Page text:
Pay-to-play Wi-Fi access has helped to make Starbucks (Nasdaq: SBUX ) a popular destination. Can it do the same for airlines? Many carriers are betting that it will.
The New York Times reports that all big carriers save for Continental Airlines (NYSE: CAL ) are investing in in-flight wireless access as a revenue enhancer. Of course, airlines have talked about this for years now. What makes the Times story different is that contractors are retrofitting aircraft as I write, and for $100,000 per plane in the case of AMR's (NYSE: AMR ) American Airlines.
Southwest Airlines (NYSE: LUV ) may be spending even more than that with Row44, the Times reports. The company's satellite-delivered in-flight service offers broadband access and live TV delivered over Internet Protocol (IP). Call it the cruising altitude version of Verizon's (NYSE: VZ ) and AT&T's (NYSE: T ) fast-growing cable replacement services.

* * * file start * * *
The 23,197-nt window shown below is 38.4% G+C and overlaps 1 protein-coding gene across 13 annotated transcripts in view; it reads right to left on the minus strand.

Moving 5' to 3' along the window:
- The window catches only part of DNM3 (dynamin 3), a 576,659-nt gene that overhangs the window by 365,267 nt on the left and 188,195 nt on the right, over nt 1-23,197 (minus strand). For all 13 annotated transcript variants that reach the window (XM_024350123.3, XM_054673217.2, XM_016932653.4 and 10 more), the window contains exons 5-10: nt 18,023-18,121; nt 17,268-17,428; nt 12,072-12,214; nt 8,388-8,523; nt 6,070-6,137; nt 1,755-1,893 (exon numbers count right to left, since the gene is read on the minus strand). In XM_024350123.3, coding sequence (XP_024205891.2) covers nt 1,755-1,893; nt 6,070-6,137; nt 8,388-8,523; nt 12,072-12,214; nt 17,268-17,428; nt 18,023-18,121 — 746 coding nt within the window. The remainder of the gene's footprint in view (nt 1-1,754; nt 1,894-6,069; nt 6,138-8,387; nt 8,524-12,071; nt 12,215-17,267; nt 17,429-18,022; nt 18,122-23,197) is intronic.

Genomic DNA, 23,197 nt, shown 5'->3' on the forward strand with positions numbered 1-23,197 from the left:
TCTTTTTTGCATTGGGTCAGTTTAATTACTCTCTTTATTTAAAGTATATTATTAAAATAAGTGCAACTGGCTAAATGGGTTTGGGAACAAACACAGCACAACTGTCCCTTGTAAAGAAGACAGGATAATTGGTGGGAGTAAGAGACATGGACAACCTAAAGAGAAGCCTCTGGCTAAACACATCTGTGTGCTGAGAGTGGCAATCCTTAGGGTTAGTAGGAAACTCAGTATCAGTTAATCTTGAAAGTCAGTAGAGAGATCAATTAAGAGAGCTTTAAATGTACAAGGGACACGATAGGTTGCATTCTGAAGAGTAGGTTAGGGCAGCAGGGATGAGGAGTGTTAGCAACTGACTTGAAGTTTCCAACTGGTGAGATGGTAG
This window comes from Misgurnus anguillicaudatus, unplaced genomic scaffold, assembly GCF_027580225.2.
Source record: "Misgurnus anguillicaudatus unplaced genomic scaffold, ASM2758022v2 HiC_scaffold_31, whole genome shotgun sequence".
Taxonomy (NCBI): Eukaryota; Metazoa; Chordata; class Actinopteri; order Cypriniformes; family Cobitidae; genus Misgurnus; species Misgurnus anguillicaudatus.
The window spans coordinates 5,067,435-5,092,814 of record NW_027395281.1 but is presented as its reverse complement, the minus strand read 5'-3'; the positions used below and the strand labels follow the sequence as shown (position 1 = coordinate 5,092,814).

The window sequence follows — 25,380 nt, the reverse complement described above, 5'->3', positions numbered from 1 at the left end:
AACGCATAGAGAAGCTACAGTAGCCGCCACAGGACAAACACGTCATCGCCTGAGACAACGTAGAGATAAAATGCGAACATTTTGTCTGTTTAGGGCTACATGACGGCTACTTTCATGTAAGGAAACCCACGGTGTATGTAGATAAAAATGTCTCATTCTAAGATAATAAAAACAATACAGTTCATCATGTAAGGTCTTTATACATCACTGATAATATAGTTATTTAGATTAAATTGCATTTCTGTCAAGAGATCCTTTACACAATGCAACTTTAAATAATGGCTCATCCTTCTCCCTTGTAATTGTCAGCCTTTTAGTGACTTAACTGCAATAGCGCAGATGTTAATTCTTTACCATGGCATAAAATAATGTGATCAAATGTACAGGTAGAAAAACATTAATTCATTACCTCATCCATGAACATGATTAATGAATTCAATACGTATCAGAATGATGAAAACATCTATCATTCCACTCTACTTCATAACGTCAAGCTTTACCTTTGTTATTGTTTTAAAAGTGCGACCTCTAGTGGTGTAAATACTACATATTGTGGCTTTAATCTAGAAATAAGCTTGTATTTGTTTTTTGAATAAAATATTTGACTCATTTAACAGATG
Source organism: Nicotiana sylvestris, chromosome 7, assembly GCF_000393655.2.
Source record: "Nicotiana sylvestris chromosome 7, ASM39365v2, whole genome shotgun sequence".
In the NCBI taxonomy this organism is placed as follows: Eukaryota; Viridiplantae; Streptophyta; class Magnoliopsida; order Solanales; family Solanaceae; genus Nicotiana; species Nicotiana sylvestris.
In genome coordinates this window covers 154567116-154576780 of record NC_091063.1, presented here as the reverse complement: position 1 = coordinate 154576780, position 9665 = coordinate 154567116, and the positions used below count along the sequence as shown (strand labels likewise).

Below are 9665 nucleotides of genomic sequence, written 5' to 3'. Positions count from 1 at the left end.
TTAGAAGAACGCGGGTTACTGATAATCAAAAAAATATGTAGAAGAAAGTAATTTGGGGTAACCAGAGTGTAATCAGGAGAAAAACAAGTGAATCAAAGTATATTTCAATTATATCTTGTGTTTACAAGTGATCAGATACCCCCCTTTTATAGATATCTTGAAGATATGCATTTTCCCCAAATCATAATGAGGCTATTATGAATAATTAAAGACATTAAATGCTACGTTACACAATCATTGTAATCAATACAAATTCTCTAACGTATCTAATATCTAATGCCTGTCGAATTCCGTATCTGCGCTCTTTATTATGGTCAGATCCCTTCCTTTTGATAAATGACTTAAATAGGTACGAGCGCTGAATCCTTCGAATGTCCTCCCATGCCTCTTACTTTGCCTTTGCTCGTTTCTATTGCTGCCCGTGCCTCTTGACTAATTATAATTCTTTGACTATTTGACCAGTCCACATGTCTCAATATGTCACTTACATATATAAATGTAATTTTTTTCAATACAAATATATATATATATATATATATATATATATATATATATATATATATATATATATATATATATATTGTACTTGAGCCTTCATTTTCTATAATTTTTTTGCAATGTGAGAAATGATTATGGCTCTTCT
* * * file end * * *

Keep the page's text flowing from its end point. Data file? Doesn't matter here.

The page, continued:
Skeptics wonder if passengers will pay for Wi-Fi, yet executives are apparently eager for access. A poll released on Tuesday and sponsored by the Wi-Fi Alliance, a trade group, says that more than three-quarters of travelers surveyed would choose a carrier based on whether it offered in-flight Wi-Fi service, and more than half would wait a day to travel if it meant being able to connect in the air.
Those are impressive numbers, to be sure. But I wonder if the relatively small sample size -- 480 frequent business travelers, including 150 who used in-flight Wi-Fi during travel the week of Aug. 11-18 -- skew the results. Would most business travelers pay $12.95 to get on the Web while in the air? That's debatable, I think. So-called "take rates" reported by carriers offering in-flight Wi-Fi suggest that fewer than 10% of passengers choose to pay for the service when given the choice, the Times reports.
Carriers need as many revenue-generating ideas as they can get, and, over the long haul, Wi-Fi access seems to be as good as any. But given the cost, time, and existing data, the short-term benefits of wireless access may prove to be as ephemeral as the connections themselves.
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